Benjamin Franklin is purported to have said, “All things in moderation…including moderation.” It sounds good, clever, and insightful. Like most sayings, however, it has its drawbacks.
If you’re drinking alcoholic beverages, eating dessert, or building a house, moderation is indeed a fine watchword. However, if you’re trying to win a game, qualify for a job, or please a member of the opposite sex, going all out might be a better strategy.
There’s a strong movement afoot in our society to push many things toward the moderate end of the spectrum. The big problem with that is this. “Moderate” is not at the end of the spectrum. Moderate is stuck in the middle of that proverbial spectrum somewhere.
Are moderate Muslims really moderate?
Take, for example, our huge push to label most Muslims as moderate. If I were of the Islamic faith, I think I would take exception to this verbiage. I wouldn’t want to be known as moderate at all.
I understand the purpose of all this of course. It’s to distinguish them from their more violently aggressive counterparts in the religion. I get that. Still, I think I would loudly kick against the goads if I were being labeled as such. It’s downright demeaning. I would demand a much more accurately descriptive term (like “faithful” maybe).
I’m not sure I can give it justice from an Islamic perspective. So, let’s view it from a Christian one. I think I can be a bit more judicious from there.
Making Jesus Sick
Take, for example, Jesus’ words to the church at Laodicea in Revelation chapter three. He calls them moderate. More accurately, he calls them lukewarm. They’re neither hot nor cold, neither sweet nor sour, neither aggressive nor passive. In short, they’re middle-of-the-road—straddling the fence.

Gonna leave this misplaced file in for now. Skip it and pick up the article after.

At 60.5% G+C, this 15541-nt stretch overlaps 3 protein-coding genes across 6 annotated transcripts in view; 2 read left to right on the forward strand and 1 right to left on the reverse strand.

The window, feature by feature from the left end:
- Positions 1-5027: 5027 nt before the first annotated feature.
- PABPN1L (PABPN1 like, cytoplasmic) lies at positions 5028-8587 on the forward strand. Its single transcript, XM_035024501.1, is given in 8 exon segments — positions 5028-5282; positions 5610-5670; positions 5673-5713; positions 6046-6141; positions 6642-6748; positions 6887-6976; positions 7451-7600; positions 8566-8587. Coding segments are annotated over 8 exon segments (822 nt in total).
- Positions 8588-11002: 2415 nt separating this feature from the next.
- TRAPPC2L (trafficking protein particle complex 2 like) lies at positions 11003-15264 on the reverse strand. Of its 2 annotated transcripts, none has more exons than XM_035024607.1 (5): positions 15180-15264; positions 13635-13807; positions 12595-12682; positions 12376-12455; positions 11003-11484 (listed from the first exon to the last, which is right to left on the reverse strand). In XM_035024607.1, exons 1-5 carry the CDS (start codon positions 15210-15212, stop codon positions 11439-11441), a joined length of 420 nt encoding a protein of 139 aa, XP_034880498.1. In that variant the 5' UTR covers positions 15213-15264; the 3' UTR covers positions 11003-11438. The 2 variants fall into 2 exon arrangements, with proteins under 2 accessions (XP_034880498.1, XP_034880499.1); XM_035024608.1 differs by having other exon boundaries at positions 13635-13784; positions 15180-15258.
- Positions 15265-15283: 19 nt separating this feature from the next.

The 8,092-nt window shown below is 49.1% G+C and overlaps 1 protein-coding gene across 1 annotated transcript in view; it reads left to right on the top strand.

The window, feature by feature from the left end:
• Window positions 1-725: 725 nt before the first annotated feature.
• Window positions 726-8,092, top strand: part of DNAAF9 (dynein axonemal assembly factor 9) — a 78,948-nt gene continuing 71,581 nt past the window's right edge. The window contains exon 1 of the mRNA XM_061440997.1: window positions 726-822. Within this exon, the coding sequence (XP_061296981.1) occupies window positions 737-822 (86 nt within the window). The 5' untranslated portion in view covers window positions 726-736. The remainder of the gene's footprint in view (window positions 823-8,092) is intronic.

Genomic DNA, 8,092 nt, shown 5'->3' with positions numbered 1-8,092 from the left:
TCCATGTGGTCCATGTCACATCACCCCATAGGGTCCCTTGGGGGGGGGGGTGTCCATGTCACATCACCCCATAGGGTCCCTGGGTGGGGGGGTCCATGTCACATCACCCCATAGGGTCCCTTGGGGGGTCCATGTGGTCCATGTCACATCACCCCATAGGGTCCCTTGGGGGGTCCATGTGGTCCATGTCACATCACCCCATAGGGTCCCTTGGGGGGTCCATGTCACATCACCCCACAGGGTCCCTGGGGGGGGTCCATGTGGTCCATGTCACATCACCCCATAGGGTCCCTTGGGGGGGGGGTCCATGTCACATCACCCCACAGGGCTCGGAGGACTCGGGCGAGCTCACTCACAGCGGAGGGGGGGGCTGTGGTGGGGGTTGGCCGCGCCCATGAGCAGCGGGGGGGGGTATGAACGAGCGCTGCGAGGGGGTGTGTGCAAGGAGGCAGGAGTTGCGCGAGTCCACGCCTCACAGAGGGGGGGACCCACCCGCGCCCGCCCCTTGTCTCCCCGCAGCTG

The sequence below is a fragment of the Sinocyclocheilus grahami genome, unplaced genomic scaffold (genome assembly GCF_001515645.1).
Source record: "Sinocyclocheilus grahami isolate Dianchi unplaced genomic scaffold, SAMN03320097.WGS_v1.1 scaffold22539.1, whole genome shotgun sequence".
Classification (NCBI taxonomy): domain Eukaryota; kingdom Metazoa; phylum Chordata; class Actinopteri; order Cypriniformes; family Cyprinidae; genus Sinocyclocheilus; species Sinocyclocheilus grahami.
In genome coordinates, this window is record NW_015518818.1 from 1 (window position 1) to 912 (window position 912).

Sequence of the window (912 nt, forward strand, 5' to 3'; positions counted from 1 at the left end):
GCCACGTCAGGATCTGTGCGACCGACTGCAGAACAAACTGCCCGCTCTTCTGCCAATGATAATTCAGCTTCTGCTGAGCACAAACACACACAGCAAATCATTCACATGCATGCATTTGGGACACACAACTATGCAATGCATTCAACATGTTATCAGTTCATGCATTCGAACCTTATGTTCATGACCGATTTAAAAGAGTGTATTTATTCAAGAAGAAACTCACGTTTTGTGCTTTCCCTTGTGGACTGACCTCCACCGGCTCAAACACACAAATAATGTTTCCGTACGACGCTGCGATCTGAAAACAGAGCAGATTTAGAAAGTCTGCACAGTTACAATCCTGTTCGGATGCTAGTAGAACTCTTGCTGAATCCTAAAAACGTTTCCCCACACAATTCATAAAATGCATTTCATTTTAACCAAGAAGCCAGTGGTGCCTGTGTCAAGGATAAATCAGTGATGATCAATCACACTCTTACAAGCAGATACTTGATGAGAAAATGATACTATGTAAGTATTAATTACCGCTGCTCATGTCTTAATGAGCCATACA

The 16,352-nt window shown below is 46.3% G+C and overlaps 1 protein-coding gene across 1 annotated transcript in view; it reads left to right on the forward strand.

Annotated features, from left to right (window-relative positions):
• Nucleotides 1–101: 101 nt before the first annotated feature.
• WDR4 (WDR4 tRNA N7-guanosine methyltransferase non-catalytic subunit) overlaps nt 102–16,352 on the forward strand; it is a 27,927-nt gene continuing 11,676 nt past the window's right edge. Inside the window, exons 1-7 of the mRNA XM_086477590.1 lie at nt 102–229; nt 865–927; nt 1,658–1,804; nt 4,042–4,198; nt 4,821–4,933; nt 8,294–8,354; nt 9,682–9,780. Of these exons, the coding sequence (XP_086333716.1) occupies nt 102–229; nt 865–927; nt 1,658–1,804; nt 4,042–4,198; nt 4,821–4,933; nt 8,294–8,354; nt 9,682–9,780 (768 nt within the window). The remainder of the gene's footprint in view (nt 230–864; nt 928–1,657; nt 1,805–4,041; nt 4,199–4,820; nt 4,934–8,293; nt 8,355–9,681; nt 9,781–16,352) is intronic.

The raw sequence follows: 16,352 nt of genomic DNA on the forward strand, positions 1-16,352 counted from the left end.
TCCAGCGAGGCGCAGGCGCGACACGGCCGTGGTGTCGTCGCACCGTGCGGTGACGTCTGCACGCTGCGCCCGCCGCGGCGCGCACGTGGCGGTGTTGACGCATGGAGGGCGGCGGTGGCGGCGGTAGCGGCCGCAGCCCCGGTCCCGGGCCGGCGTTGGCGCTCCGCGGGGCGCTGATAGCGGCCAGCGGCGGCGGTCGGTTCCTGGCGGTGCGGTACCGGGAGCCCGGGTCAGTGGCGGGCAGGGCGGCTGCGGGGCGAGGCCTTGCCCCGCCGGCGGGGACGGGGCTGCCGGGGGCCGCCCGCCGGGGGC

His reaction to their milquetoast approach to a life of faith was one of disgust. He actually said he would prefer they be at one end or the other. As it was, he said he was ready to vomit them out. In short, they made him sick.
Keeping all that in mind, I think I would prefer to be known as a radical Christian rather than a moderate one. Unfortunately, we’ve already given away that term. Radical used to mean, “getting at the root—pushing to the heart of the matter.” Now it means something else. I’m not sure what, exactly.
I suppose it depends on who’s using it and for what. The term, hostile, comes to mind. I believe Jesus was a radical. Yet, no one could accuse him of being physically hostile or belligerent (unless they were selling stuff in the Temple).
I’m not moderate in my beliefs, and I’m not keen on people urging me to be so. That’s why I say I would take exception to all this “moderate” labeling if I was a proponent of Islam.
I don’t know if this is all merely semantics, or if we’re just giving away our vocabulary to the press and the politicians. Either way, it looks like we’re becoming lukewarm about it.
[Dave Zuchelli is a graduate of Pittsburgh Theological Seminary and is currently the pastor of Smith Chapel, in Great Falls, VA.]